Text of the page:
We have recently launched adiponectin as a additional option when testing for EMS. Adiponectin is a beneficial fat-derived hormone that normally improves insulin sensitivity. Obese and laminitis-prone horses/ponies often have low adiponectin levels and this has been shown to be a good predictor of future laminitis risk.
Horses and ponies don’t need to be fasted prior to sampling, just take a blood sample in a red-top plain tube whenever you decide to test your patient. Just remember to separate the serum, and send to the Laboratory in a chiller pack – please contact the laboratory and we can send these packs free of charge – firstname.lastname@example.org.
Please feel free to download our recent guide to Adiponectin testing for more information on this popular, practical, and useful EMS test.
Please find attached a copy of our July 2013 Laboratory Newsletter which contains news on our new histopathology service, and guide to the new tests that have been introduced in the last 12 months.
Liphook Equine Hospital Newsletter July 2013
Liphook Equine Hopsital is proud to announce the opening of its new Laminitis Clinic; a specialist service for the assessment and treatment of acute and chronic laminitis cases. Liphook Laminitis Clinic combines our medical expertise in the diagnosis of all causes of laminitis (including equine Cushing’s disease and equine metabolic syndrome), and orthopaedic and farriery expertise in the assessment of the foot.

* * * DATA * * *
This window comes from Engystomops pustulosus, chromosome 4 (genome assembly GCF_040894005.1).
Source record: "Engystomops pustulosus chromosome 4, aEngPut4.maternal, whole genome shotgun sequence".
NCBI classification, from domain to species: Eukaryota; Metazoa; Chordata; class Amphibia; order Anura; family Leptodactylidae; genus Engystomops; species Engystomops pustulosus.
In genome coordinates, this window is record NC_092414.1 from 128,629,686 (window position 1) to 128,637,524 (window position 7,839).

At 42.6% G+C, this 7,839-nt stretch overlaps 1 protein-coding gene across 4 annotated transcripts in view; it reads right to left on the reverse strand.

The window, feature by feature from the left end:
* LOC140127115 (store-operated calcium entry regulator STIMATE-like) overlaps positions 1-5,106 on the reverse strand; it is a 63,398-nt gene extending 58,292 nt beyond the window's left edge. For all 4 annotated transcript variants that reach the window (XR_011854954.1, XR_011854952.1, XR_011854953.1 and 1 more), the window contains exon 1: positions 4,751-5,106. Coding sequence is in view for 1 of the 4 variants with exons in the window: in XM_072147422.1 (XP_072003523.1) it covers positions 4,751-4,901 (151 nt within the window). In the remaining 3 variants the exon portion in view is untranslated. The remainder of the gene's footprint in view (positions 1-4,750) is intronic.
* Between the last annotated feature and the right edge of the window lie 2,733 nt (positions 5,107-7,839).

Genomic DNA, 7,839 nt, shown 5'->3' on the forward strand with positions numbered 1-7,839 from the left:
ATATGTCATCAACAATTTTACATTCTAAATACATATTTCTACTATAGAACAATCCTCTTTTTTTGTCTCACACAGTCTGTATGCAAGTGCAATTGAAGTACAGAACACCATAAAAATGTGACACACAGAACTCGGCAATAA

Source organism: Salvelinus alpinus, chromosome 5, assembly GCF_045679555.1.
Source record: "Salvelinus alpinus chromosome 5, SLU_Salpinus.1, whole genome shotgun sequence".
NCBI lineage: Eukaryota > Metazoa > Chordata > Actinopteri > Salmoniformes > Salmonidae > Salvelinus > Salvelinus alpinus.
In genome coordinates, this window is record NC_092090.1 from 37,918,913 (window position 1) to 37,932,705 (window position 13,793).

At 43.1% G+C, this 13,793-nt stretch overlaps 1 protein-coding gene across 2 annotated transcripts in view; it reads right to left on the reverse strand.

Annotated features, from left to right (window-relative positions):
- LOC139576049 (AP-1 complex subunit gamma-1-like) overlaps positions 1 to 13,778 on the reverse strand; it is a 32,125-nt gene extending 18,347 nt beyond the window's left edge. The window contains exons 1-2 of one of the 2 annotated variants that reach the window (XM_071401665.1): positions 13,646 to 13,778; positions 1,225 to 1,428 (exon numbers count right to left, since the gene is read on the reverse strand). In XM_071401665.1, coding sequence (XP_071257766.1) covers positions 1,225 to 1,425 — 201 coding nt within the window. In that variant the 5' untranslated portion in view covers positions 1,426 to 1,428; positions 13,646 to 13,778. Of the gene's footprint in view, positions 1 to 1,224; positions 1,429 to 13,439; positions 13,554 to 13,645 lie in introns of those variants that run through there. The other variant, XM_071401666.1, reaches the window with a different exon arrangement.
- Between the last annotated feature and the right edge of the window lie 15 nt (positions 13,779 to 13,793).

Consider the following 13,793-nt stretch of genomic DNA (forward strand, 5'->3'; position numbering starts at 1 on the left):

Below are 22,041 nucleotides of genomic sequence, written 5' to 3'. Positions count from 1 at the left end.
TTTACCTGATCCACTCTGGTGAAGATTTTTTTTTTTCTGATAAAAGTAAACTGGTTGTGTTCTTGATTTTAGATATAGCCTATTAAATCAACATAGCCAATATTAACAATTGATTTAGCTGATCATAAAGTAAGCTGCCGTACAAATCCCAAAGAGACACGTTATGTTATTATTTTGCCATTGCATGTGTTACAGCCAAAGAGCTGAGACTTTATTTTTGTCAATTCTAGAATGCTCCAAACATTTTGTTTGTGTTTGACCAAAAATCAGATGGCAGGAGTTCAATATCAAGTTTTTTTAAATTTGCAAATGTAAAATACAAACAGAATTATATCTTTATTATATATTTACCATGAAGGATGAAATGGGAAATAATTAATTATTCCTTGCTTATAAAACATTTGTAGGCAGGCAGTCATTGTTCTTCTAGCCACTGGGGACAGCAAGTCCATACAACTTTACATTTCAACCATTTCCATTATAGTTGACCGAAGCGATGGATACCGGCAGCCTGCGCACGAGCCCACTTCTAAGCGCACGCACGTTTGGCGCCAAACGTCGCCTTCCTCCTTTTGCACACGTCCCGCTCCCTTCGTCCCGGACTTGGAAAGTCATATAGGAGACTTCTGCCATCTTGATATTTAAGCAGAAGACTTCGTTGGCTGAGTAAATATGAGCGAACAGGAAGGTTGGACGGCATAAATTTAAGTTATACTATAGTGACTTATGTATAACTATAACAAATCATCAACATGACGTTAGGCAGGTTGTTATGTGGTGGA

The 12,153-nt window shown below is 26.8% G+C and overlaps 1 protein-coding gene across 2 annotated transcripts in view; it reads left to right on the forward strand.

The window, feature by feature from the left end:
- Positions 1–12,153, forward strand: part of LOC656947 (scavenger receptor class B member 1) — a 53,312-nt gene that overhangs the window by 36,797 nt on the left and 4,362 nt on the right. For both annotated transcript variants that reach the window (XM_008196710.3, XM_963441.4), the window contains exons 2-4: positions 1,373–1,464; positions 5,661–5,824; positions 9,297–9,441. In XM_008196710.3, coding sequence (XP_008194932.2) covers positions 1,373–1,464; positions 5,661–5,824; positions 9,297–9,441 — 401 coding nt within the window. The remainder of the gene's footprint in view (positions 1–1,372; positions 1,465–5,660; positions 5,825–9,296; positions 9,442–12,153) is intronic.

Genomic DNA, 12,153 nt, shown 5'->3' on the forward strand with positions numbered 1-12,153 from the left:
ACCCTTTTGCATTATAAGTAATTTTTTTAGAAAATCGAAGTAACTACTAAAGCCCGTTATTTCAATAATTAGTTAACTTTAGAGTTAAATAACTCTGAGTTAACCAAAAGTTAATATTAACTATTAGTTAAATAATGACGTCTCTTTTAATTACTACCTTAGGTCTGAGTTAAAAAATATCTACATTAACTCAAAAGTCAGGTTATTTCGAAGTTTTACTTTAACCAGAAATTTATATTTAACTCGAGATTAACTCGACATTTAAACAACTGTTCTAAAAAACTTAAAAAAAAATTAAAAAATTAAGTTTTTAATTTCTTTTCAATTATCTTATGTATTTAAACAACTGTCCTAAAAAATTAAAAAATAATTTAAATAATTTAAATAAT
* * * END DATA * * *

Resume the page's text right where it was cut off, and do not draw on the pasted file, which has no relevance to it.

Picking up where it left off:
For more information, please see our new Liphook Laminitis Clinic web page or email us at email@example.com
A few horses have been identified with neurological equine herpes virus this year in the west of the country. Sporadic cases are not uncommon in the UK so this in itself is not that unusual. However, the proximity (in both time and location) to a major equestrian event has raised the profile of these cases and consequently there will be an article in tomorrow’s Horse and Hound discussing equine herpes virus. The cases that have been identified in the west have been isolated and all appropriate measures have been taken to control any disease spread.
An article in this week’s Horse and Hound aims to provide a balanced discussion of the exceedingly complicated issues surrounding equine herpes virus but above all we would advise you not to panic and to call us if you would like to discuss the situation on your yard specifically. Although the disease can be very serious and should not be taken lightly, the risk to horses in our area currently is thankfully very low.
Naturally, many people are keen to provide as much protection as possible for their horses and are asking about vaccination. Currently the vaccine for equine herpes virus is not available but importation of further vaccine stocks is planned so vaccination may become an option in the near future. The vaccine is designed to prevent abortion in broodmares but can be used to reduce the risk of the other forms of the disease i.e. respiratory infection and neurological signs (the latter being the most serious). The vaccine does not offer complete protection to the individual but may reduce the severity of disease and reduces the amount of virus that is spread if a horse becomes infected and thereby reduces the risk to other horses. The vaccine is very safe so in situations where there are broodmares or large numbers of horses coming and going then the costs may be outweighed by the potential benefits. Other than cost, there is a suggestion that vaccination may (and this is a very controversial point) increase the risk of neurological disease if the horse is already infected. As there have not been any outbreaks in our area this is not a concern currently.